(RxWiki News) What if doctors could make a new organ to replace a broken one? Well, it seems they can. Scientists have built a pancreas that will help people with type 1 diabetes.
The man-made pancreas keeps track of blood sugar levels in type 1 diabetics and gives them insulin (a hormone that controls blood sugar) when their body needs it. With this artificial pancreas, patients will have less responsibility to check their blood sugar throughout the day.
"Diabetics; ask your doctor about man-made pancreas."
When someone has type 1 diabetes, their pancreas makes little to no insulin - a hormone that is needed to keep a person's blood sugar at healthy levels. Because of this, patients with type 1 diabetes need insulin injections multiple times throughout the day in order to avoid dangerous blood sugar levels.
It can be very difficult for patients to keep track of their blood sugar and to know how much insulin they need. This is one of the main reasons why Professor B. Wayne Bequette, from Rensselaer Polytechnic Institute, set out to create this artificial pancreas.
Every patient with type 1 diabetes has a different reaction to insulin and the meals they eat, says Baquette. Their reactions will be different depending on the time of day, type of meal, amount of stress, and amount of exercise. For this reason, Baquette states, a man-made pancreas has to be safe and reliable, even in the face of patients' different reactions.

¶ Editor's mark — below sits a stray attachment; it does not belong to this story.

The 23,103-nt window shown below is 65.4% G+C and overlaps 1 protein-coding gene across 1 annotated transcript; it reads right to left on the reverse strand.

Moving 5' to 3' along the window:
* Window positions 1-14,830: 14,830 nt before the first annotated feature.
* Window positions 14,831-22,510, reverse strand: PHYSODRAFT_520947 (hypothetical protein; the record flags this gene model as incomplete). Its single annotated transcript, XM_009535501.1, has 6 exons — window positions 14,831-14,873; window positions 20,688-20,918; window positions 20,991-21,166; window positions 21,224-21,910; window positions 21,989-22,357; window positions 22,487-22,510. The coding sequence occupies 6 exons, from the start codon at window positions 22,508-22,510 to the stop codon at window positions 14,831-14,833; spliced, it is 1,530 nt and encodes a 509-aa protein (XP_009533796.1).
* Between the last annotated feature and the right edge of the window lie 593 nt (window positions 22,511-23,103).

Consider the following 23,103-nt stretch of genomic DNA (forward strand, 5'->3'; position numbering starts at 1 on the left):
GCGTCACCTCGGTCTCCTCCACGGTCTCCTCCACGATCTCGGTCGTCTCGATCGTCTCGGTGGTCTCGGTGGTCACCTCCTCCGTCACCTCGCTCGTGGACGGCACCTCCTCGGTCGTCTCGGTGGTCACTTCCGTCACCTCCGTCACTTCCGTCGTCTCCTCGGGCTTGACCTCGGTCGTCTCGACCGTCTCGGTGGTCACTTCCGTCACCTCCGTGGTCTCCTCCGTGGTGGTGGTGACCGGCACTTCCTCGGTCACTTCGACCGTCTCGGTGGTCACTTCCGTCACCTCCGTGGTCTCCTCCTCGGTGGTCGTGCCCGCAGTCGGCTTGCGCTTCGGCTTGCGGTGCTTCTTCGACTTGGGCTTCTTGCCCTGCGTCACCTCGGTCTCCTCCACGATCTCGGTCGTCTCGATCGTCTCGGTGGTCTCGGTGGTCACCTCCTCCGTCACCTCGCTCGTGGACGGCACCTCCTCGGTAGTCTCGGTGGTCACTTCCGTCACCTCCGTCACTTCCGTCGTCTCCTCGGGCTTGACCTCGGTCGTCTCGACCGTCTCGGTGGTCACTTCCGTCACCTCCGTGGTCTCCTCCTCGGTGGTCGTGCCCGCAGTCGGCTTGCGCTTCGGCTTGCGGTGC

With support from the Juvenile Diabetes Foundation and the National Institutes of Health, Bequette and colleagues created a tool that is both an insulin pump and a blood sugar monitor.
The device - which diabetics would have to wear at all times - monitors blood sugar through a needle stuck just under the skin. If the device senses a patient's blood sugar getting too high, it will automatically start pumping insulin. If it senses that blood sugar is low, it will stop pumping insulin.
The latest version of the man-made pancreas lets patients enter how much carbohydrates they are consuming. According to Bequette, this will make the device more accurate and reliable. Carbohydrate information will also give the device an ability to predict a patient's need for insulin. However, it will still work if a patient forgets to put in that information.
At the moment, the man-made pancreas is going through clinical trials in cooperation with the FDA. If approved, the device could make life much easier for the 30,000 American children and adults who suffer from type 1 diabetes.